Protection of food from acts of intentional adulteration (IA) intended to cause wide-scale public health harm, including acts of terrorism, is an important function of all food manufacturers and retailers.
The act of preparing for and preventing this type of IA risk is commonly referred to as food defense.
IA threats to humans can be from a variety of agents—chemical, bacteriological, radiological and physical.
IA threats can be found at any node in the supply chain including transportation, manufacturing and at retail, foodservice and sales establishments.
While government and academia perform research and develop tools to aid in IA risk reduction, industry must enact effective food defense mitigation strategies in their facilities.
Likewise, food defense tools and resources that the government and academia create can only be effective if they are accessible and used properly by the industry.
While it is possible that there may be points, steps or procedures in food manufacturing environments that may have vulnerabilities, just as in our personal lives, the mere presence of a “vulnerability” is not an indication that our food—or we—are at risk, unless there is an identifiable hazard (threat).
Vulnerability is the state of being subject to an act of IA and is not the equivalent of risk of an IA event. Hazards (threats) must accompany vulnerability for risk to be present, and these hazards must be the focus of prevention.
Thus, risk assessments are the rational choice for determining where within a food manufacturing facility or retail establishment food defense mitigation strategies are most likely to protect food and, ultimately, the consumer.
Retail, food service and sales facilities may have additional risk of an IA event due to the absence of important food safety management systems including a lack of training for the front line food worker, an effective recall system to remove foods from multiple service/sales establishments after an IA event or an effective traceability program to determine where the food ingredients/products were produced, and which establishments received them (also impacting the investigation of the IA source).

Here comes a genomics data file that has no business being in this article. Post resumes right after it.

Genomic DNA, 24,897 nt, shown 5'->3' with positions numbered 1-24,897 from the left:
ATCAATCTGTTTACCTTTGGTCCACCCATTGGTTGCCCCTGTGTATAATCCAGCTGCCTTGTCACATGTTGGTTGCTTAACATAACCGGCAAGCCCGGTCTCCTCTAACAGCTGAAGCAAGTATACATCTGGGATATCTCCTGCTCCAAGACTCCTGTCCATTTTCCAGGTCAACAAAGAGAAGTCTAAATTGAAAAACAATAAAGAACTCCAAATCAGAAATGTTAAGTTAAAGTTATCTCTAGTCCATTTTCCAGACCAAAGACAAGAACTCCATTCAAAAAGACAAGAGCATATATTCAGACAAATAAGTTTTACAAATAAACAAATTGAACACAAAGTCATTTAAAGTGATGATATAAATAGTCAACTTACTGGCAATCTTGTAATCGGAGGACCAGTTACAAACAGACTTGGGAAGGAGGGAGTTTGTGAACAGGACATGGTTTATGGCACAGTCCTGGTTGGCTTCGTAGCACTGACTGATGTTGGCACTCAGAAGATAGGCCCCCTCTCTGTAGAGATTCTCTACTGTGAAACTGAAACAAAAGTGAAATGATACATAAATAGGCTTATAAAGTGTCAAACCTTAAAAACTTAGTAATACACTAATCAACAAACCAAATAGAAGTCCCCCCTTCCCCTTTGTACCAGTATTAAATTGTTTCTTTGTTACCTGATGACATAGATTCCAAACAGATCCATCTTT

A risk-based assessment approach for food defense in a manufacturing or a retail, foodservice or sales facility should be based on the ingredients received, the foods produced, the physical layout of the facility, processes used, evaluation of the inherent presence of employees and contractors who work there (e.g., contracted staff/seasonal personnel, pest control, cleaning/sanitation crews) and the effectiveness of existing access control measures and managerial controls.
All of these elements should be identified as potential areas for food protection strategies that would need to be included within the food defense plan of a food manufacturing or retail facility.
It can be challenging for industry to gauge the effectiveness of food defense mitigation strategies that may have been implemented because IA events are rare.
Therefore, the continuous assessment of new potentially vulnerable process steps, and subsequent verification of all mitigation strategies to minimize or prevent IA hazards should also be performed.